Sharpton Gives Long Reply to Bush at Convention

Former Candidate Takes President to Task on Iraq, Civil Rights

Listen: Hear Sharpton's Speech in Full

Listen: Hear Edwards' Speech in Full

Listen: Hour 1, Wednesday: Sharpton, Rendell and Richardson

Listen: Hour 2, Wednesday: Granholm, Shalikashvili

Listen: Hour 3, Wednesday: Elizabeth Edwards, John Edwards

Al Sharpton addresses the convention

The Rev. Al Sharpton addresses the Democratic National Convention. Reuters hide caption

itoggle caption Reuters
Delegates react to a speech by former presidential candidate Rev.Al Sharpton. Credit: Reuters

Delegates react to a speech by former presidential candidate Rev.Al Sharpton at the Democratic National Convention in Boston. Reuters hide caption

itoggle caption Reuters
Delegates react to a speech by former presidential candidate Rev.Al Sharpton. Credit: Reuters

Delegates react to a speech by former presidential candidate Rev. Al Sharpton at the Democratic National Convention in Boston. Reuters hide caption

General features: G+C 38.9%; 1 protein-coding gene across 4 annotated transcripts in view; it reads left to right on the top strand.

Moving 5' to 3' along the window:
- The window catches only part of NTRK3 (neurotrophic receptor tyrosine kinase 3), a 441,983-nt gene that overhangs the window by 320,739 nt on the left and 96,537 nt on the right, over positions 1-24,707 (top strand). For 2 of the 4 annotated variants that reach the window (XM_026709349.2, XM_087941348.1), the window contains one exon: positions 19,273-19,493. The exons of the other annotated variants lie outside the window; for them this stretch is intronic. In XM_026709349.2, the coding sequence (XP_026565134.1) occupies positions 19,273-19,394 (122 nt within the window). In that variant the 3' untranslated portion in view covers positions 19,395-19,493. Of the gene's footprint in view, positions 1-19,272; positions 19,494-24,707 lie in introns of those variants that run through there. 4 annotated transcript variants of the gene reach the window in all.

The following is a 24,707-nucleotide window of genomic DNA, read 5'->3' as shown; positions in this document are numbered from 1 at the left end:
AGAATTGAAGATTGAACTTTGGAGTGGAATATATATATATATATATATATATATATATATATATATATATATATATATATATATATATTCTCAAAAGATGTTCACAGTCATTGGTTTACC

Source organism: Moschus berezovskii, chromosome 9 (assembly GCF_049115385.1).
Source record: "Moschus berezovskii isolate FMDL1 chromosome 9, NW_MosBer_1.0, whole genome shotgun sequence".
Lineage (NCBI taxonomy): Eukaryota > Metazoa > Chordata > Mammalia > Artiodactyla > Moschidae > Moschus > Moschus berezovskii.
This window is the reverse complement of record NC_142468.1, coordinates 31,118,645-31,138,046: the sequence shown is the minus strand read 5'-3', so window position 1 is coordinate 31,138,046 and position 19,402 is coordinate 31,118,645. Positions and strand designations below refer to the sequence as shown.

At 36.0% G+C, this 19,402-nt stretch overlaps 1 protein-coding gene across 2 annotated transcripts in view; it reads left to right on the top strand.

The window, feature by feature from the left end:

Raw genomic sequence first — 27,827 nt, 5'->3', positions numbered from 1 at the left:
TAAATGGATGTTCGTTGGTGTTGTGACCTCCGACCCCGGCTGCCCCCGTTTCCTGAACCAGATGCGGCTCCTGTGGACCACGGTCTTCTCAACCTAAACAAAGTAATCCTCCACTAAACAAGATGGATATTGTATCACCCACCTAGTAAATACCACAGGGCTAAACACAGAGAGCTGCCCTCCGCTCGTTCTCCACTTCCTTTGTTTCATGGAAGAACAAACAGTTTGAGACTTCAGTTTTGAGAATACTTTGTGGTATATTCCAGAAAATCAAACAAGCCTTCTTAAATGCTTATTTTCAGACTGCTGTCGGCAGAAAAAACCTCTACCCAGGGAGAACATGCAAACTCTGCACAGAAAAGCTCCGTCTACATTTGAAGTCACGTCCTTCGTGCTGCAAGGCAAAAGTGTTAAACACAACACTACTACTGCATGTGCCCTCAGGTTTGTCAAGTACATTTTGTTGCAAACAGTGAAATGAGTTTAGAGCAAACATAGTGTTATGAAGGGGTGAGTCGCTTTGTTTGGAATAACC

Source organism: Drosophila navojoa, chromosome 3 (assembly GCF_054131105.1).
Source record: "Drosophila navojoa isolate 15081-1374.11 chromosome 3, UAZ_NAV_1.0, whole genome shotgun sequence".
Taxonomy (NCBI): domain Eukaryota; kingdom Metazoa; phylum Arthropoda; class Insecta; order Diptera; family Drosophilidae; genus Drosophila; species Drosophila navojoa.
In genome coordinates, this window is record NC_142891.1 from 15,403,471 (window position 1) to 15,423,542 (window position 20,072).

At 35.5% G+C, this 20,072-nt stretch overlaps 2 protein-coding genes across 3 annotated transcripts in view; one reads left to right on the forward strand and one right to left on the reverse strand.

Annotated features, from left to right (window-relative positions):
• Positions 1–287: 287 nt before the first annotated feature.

itoggle caption Reuters

Rev. Al Sharpton energized the audience at the 2004 Democratic Convention with his response to questions asked of African-American voters by President Bush at last week's National Urban League convention.

At that meeting, Bush asked his audience if they were being taken for granted by the Democratic Party, and urged them to consider the benefits of voting Republican. Sharpton, invoking the style of an open letter to the president, said, "Read my lips, 'Our vote is not for sale.'"

With his speech extending far past his allotted seven minutes, Sharpton roused the FleetCenter crowd with a nearly 20-minute discussion of civil rights, the Iraq war and Bush's policies.

The remarks represent the first major break from the carefully crafted schedule of the Democratic Convention, which has seen speakers conform to party expectations of amity — and brevity — as they echoed themes in Kerry's campaign platform.

Speaking later Wednesday were Michigan Gov. Jennifer Granholm, Gen. John Shalikashvili, and the vice presidential nominee, Sen. John Edwards.

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